The cleaning of thin gauge materials usually requires the processing of long coil lengths. The line speed has to be maximized in order to obtain adequate throughput. Two process constraints limit the line speed of alkaline cleaning. Thealkaline solution generally requires 1/2 to 3 minutes of dwell time to promote contaminant removal. Thus, in a high speed alkaline cleaning line, the length of the alkaline tank can become significant. The alkaline cleaning process uses water rinse atthe end to remove the chemicals. The rinsed foil has to be dried to avoid staining of the foil surface. The drying of rinsing water requires either a slow line speed or a long drying section. These constraints pose several problems: (1) the need toreduce the line speed, (2) the need to increase the cleaning line length and (3) the need to complicate the design for thin gauge material handling.


An object of the invention is to provide a cleaning method and apparatus for metal strips which is effective to remove contaminants, is environmentally friendly and one which does not have harmful residuals. Another object of the invention isthe provision of a cleaning method for thin gauge metal foils in which the apparatus used therewith is compact in size requiring less floor space than prior art procedures. Yet another object of the invention is the provision of a method and apparatusfor cleaning metal strip material which minimizes space, has a fast line speed with less waste disposal than prior art methods and one which provides an improved cleansed strip surface.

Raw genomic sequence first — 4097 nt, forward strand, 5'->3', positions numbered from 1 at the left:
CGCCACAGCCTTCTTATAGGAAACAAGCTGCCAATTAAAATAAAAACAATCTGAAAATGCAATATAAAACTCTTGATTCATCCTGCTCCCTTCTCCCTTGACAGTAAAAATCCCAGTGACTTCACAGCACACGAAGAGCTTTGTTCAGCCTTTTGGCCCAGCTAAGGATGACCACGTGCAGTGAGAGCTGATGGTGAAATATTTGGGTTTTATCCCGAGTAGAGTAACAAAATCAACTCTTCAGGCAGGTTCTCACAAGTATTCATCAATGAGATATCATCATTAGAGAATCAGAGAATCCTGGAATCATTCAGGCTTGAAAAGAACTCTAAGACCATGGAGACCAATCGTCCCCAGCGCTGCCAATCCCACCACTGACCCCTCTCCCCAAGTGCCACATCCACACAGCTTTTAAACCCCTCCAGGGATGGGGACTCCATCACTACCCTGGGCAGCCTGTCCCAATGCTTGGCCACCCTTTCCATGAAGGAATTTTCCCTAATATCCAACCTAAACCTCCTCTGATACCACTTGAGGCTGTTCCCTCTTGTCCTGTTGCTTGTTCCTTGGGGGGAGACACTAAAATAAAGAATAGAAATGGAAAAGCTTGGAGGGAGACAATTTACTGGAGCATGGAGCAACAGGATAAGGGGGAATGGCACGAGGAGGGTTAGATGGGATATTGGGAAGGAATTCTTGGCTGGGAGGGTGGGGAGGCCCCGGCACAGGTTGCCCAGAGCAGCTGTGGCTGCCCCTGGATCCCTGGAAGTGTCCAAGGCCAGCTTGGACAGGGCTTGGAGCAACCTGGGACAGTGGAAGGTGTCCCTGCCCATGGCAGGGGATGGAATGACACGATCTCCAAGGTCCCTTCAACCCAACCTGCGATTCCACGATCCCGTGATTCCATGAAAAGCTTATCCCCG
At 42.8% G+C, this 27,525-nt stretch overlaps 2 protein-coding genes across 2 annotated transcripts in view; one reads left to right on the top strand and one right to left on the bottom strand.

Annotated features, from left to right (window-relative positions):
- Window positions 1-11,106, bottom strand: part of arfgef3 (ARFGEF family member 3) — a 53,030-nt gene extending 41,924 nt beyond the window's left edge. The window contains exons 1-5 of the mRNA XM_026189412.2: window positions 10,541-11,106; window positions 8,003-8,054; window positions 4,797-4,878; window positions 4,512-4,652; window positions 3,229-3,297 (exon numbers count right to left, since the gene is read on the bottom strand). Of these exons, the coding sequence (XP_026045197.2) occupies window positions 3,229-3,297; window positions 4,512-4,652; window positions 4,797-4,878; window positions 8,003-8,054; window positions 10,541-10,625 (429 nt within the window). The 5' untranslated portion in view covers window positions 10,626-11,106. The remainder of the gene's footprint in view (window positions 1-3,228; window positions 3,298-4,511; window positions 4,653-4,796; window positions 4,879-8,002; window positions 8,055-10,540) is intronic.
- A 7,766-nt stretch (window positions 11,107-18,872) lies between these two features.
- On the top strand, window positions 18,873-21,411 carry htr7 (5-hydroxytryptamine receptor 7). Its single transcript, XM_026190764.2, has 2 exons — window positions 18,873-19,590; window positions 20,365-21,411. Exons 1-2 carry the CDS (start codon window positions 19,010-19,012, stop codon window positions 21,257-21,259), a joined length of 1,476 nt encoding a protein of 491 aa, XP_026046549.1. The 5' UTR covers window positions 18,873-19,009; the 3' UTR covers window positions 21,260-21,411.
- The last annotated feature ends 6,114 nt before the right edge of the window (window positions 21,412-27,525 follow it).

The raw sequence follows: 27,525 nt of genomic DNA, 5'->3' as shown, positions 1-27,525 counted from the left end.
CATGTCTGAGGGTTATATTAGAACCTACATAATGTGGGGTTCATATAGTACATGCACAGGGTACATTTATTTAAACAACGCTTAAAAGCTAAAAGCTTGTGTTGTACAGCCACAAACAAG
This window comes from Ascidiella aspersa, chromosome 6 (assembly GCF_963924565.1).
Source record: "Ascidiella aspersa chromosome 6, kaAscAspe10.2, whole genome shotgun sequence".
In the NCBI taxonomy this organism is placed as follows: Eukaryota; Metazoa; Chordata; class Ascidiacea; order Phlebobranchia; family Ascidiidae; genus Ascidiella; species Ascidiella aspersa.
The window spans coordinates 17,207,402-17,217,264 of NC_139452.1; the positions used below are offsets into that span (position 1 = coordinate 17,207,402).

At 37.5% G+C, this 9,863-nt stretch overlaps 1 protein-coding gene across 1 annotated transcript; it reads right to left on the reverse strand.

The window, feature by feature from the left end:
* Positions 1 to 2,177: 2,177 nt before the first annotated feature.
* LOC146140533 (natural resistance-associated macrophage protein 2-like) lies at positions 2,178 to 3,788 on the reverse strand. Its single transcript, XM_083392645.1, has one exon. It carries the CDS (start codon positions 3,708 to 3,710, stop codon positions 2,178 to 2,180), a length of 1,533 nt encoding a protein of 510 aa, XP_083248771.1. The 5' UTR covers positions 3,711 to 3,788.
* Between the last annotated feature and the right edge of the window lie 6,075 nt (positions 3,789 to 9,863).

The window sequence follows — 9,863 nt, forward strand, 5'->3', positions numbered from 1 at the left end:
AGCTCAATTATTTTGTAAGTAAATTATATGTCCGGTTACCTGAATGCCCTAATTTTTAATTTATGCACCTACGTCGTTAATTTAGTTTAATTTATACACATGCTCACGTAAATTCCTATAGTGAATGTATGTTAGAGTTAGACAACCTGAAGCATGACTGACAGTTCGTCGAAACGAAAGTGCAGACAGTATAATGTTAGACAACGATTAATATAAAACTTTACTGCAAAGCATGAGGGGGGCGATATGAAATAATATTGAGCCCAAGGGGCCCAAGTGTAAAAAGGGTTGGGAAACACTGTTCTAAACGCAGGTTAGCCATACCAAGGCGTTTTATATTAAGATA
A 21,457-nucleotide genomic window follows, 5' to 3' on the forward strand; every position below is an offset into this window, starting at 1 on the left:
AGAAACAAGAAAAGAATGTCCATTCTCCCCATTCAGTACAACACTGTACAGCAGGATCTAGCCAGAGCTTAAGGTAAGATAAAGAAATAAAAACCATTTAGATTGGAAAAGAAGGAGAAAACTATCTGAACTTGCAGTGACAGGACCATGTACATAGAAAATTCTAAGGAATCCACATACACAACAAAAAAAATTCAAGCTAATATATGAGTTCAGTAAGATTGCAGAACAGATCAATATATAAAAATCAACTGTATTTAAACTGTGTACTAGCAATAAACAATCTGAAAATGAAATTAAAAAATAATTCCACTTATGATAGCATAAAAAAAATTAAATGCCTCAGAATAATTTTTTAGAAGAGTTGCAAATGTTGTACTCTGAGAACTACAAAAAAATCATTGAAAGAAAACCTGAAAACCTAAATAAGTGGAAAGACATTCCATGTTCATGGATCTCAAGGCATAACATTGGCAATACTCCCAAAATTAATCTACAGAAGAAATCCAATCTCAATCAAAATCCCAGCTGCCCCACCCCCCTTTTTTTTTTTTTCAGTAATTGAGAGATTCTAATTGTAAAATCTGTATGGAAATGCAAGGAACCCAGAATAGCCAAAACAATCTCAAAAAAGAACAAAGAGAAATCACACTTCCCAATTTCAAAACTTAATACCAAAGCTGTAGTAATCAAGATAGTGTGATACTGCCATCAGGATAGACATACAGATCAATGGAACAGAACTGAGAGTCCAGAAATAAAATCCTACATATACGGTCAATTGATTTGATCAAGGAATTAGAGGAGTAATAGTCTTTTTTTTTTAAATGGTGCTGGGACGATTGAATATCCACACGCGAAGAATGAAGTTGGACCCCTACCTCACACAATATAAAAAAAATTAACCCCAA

Briefly, in accordance with the invention, a petroleum-based solvent is used as a cleaning agent. The solvent is sprayed onto the foil surface to remove a major portion of the contaminants. Multiple spraying chambers are used to provide aconsistent cleaning result. Wipers sets, in opposing pairs, are used to remove the solvent and any remaining contaminants from the foil surfaces. The wiper sets (top and bottom) are incorporated by a coupled mechanism that applies an even, offsetting,pressure to the foil to avoid damaging the strip material. High or low pressure air blowers are used to remove any remaining solvent to achieve optimal cleanness. The solvent cleaning process according to the invention has the advantage of high linespeed and compactness.

Although useful with various metal strips, the invention is particularly useful with metal foil material of the type disclosed in U.S. Pat. No. 5,980,658, assigned to the assignee of the present invention, the disclosure of which is includedherein by this reference.


Other objects, advantages and details of the novel cleaning method and apparatus of this invention appears in the detailed description of the preferred embodiment of the invention, the detailed description referring to the drawings in which:

FIG. 1 is a schematic side elevational view of a metal foil cleaning line made in accordance with the invention;

FIG. 2 is an enlarged cross sectional schematic view of a wiper used in the FIG. 1 embodiment;